crops and forages

It's Round 2 for Roundup Ready alfalfa

by Mike Rankin
The author is a crops and soils agent with the University of Wisconsin Extension, Fond du Lac County.

Most growers have limited experiences with Roundup Ready alfalfa.
While RR alfalfa may have its place in crop rotations, it is not an option
for mixed forage stands.

A comparison of recent genetic advancement between two important dairy forage sources, alfalfa and corn silage, reminds one of old Uncle Aesop's tortoise and the hare fable. Corn hybrids briskly move along acquiring new agronomic and nutritional traits with each passing year, while alfalfa has been . . . well . . . alfalfa for what seems like forever. Average per-acre corn silage yields continue to climb annually in ton increments, and average alfalfa yields climb in digits that are found on the right side of the decimal point.

A part of this phenomenon is simply explained by the nature of the beast: Alfalfa is a perennial, always conserving a portion of plant resources for future survival rather than short-term production. Another part is explained by the amount of industry and university resources that are allocated to the crops: advantage corn.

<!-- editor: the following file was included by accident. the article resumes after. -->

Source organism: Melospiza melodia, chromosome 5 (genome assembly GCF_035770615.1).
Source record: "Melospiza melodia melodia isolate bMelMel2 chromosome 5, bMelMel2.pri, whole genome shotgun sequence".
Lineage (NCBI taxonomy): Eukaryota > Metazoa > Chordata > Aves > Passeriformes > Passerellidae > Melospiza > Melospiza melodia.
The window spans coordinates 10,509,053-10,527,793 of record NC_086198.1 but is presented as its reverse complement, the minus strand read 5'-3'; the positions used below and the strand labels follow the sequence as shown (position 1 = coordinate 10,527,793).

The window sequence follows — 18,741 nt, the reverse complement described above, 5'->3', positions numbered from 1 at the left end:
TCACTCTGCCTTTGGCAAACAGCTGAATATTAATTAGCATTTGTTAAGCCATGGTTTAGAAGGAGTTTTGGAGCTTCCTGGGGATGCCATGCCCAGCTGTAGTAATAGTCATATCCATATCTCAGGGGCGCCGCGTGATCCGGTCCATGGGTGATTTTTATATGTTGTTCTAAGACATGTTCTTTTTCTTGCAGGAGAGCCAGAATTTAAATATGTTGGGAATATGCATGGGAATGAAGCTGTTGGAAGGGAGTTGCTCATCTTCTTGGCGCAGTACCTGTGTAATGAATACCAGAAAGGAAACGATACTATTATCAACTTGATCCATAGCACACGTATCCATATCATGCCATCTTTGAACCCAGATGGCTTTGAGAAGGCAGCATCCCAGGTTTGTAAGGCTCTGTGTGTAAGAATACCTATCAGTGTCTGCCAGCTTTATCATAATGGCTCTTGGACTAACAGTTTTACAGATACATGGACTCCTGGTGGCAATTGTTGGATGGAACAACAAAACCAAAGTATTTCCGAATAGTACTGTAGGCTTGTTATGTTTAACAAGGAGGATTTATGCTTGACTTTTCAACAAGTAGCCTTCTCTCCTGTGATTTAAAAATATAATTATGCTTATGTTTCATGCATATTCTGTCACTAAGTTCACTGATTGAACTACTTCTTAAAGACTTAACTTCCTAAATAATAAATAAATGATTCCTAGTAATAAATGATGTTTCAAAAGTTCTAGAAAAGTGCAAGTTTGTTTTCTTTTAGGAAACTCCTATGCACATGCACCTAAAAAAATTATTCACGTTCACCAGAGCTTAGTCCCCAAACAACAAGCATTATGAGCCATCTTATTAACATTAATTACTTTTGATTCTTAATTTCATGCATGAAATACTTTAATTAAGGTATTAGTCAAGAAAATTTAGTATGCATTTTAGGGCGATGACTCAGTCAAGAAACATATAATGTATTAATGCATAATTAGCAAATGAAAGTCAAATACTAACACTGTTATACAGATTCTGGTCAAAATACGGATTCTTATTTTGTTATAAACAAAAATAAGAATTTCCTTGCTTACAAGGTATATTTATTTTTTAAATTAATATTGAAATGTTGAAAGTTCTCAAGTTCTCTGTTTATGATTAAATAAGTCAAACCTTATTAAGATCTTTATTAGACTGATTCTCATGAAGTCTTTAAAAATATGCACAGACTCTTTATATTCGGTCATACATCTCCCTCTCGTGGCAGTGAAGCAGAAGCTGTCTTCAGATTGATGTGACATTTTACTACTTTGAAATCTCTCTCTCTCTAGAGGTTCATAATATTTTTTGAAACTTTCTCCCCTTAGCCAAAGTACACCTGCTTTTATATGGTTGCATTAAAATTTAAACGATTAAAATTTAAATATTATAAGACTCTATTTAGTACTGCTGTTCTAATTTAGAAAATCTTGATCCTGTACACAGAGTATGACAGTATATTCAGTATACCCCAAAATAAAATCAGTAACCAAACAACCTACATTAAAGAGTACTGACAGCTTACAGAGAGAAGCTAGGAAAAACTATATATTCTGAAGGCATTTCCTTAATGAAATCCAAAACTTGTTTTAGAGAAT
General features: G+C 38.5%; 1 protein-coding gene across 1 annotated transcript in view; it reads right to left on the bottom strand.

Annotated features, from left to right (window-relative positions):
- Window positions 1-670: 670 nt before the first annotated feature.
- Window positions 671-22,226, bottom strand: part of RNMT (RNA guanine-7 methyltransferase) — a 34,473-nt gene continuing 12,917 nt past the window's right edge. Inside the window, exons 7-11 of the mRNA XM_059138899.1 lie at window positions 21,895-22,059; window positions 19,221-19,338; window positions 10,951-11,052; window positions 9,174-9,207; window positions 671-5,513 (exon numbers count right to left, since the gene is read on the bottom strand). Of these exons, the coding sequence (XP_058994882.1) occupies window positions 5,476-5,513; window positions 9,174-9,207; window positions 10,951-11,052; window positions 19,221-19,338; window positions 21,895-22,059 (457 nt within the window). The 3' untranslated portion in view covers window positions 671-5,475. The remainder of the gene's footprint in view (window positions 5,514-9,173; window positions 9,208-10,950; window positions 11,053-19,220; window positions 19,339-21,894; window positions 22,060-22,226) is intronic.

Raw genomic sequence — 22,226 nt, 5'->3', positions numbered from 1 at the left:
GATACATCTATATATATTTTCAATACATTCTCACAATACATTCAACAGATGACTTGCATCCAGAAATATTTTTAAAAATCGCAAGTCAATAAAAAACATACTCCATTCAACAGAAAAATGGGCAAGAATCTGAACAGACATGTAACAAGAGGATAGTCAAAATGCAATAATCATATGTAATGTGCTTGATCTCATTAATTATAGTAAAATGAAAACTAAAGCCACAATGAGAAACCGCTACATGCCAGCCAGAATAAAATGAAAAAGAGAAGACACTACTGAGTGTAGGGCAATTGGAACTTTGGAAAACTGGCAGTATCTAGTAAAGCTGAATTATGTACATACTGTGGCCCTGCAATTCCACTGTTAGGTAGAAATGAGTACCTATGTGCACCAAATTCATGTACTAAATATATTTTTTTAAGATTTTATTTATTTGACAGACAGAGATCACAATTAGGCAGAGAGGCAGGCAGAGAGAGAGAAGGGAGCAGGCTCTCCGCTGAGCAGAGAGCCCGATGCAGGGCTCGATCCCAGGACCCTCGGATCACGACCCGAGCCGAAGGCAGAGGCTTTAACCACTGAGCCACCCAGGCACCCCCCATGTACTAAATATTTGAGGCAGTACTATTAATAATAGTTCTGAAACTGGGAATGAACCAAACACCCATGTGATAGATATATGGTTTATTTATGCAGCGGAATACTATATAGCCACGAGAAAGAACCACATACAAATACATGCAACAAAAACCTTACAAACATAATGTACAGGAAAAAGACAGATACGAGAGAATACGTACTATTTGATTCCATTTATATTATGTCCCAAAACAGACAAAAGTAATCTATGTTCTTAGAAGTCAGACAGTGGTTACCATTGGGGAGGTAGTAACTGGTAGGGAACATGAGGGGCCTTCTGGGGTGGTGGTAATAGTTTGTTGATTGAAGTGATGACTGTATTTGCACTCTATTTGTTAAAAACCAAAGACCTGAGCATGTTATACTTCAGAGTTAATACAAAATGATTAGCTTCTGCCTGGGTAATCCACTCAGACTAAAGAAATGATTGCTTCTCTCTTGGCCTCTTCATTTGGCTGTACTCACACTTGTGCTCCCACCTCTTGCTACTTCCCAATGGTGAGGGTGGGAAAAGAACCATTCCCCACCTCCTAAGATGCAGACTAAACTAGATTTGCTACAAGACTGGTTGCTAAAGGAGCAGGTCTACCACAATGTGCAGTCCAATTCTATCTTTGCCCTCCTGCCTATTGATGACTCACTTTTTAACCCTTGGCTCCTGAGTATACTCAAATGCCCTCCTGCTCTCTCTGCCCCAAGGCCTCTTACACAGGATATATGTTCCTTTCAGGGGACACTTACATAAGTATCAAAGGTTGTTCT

All of this said, through the years there have been improvements in alfalfa genetics. Varieties today are more winterhardy and more disease resistant; both characteristics save yield rather than make yield. Recently, we've seen the introduction of hybrid alfalfa and a continued improvement in specialized traits such as lodging resistance and potato leafhopper resistance. Now, after a four-year hiatus through the U.S. judicial and regulatory systems, glyphosate resistance is back on the market as the first transgenic alfalfa trait. Another yield saver? Perhaps.

Alfalfa with glyphosate resistance, marketed as Roundup Ready (RR) alfalfa, was first made available to growers in 2005, but then was pulled off the market in 2007 following a federal lawsuit by the Center for Food Safety in a California district court which cited the failure to prepare an environmental impact statement (EIS) by the USDA. This ruling set off a flurry of appeals, hearings, rules for managing previously seeded RR alfalfa stands, and the drafting of an EIS by the USDA. Finally, this January, RR alfalfa was granted nonregulated status by the USDA.

What's available?